Group Of Seven - G-7

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DEFINITION of 'Group Of Seven - G-7'

A forum of the world's seven most industrialized economies. The G-7 was formed in 1975 and initially comprised six nations - France, Germany, Italy, Japan, the U.S. and U.K. - with Canada invited to join the group in 1976. G-7 officials meet periodically to discuss international economic and monetary issues, with the semi-annual meetings in particular being the focus of much media attention.

BREAKING DOWN 'Group Of Seven - G-7'

Former French President Valéry Giscard d'Estaing was instrumental in setting up the G-7 in 1975, as he invited leaders of five leading nations to a meeting near Paris to discuss the most pressing issues of the time, particularly the oil crisis that threatened to tip the global economy into recession.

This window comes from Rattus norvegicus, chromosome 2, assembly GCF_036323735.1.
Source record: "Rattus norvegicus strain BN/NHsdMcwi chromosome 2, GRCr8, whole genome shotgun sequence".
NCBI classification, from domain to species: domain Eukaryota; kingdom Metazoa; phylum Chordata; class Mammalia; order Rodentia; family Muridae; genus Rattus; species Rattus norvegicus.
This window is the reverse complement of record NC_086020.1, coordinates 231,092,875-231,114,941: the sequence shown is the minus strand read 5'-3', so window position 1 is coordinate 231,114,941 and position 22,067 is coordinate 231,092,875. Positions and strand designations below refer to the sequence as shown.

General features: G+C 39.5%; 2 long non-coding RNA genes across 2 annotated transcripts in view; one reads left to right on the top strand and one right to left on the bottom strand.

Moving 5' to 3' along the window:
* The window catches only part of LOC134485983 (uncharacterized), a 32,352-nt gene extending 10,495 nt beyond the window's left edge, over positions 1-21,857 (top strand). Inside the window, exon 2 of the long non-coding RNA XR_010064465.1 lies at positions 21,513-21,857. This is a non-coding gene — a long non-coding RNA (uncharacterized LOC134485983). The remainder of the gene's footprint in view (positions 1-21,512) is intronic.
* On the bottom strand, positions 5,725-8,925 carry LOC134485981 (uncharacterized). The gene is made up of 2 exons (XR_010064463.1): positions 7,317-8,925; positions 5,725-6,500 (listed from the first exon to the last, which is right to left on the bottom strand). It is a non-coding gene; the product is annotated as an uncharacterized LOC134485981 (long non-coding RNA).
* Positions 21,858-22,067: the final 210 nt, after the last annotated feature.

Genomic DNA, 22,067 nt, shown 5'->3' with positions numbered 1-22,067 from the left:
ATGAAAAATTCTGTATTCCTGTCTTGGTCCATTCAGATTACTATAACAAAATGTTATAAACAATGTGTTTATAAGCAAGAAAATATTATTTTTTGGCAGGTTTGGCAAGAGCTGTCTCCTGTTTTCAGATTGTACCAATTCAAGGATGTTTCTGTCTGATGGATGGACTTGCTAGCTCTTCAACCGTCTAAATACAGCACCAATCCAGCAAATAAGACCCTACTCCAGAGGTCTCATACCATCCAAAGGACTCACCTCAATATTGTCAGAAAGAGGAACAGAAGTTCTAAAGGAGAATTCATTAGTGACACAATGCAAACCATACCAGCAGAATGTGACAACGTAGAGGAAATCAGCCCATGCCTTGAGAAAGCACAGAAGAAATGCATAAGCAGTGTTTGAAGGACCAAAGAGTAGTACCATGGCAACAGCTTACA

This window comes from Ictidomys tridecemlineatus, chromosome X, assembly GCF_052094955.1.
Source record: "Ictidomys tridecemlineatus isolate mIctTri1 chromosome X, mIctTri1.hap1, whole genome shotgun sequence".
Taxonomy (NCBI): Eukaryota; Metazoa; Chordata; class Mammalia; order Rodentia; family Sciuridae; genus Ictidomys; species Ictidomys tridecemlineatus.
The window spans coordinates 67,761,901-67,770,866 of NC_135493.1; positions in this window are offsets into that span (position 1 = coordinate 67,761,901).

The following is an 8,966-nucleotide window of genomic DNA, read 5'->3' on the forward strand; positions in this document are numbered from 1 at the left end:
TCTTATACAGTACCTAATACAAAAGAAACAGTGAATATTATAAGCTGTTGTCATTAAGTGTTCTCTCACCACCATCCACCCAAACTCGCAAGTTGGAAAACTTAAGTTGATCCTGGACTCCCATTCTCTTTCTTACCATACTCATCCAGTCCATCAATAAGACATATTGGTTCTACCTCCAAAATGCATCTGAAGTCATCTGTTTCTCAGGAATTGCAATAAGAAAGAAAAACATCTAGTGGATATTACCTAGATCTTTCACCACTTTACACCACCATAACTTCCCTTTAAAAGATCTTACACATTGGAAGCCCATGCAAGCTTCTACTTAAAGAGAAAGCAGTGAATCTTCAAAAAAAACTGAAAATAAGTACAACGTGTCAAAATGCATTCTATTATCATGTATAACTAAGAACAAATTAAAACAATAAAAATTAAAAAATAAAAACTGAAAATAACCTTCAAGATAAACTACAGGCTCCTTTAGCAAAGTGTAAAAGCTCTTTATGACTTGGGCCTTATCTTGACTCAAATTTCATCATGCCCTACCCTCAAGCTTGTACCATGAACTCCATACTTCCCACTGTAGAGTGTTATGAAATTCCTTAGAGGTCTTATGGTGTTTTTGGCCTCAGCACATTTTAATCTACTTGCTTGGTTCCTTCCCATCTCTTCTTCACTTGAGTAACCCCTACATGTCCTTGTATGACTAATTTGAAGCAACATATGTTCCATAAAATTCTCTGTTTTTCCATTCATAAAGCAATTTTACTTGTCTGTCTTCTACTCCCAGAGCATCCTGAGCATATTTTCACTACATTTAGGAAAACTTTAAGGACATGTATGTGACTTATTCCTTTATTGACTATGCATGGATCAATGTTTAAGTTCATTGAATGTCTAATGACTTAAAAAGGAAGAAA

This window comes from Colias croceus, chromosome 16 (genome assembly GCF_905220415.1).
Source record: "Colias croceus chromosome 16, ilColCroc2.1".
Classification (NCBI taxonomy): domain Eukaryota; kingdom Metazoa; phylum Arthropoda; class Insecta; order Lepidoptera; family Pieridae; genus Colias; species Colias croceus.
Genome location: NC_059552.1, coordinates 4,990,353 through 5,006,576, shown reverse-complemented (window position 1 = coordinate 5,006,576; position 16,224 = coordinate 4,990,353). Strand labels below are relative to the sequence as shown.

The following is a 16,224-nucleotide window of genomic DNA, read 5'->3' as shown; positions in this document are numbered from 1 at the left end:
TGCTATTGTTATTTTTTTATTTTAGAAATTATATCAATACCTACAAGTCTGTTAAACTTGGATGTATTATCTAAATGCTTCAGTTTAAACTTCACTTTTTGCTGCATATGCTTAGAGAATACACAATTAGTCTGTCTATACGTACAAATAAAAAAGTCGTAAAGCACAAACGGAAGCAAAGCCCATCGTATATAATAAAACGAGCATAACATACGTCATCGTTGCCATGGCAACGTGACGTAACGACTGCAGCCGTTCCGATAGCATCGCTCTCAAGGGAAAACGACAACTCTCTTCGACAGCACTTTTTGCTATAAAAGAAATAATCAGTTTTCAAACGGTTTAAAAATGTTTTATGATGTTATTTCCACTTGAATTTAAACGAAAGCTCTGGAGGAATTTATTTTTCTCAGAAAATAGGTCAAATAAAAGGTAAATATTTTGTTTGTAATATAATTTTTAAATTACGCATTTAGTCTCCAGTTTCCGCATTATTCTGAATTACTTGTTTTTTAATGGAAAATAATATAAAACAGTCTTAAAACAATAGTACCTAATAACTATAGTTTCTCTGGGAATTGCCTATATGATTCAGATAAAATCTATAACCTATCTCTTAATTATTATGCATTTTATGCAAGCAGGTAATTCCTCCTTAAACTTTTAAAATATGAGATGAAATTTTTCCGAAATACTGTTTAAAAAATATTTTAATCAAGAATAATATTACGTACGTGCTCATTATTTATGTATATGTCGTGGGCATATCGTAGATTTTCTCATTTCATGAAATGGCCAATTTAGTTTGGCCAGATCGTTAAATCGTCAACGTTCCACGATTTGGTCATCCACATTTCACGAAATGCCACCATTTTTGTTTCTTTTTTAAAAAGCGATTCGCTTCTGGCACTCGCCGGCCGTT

Although the G-7 members together constitute over half of the global GDP, critics contend that the group has lost its relevance since it does not include the world's largest emerging economies such as Brazil, China and India. The G-7 did expand in 1998 when Russia joined to make it the G-8.

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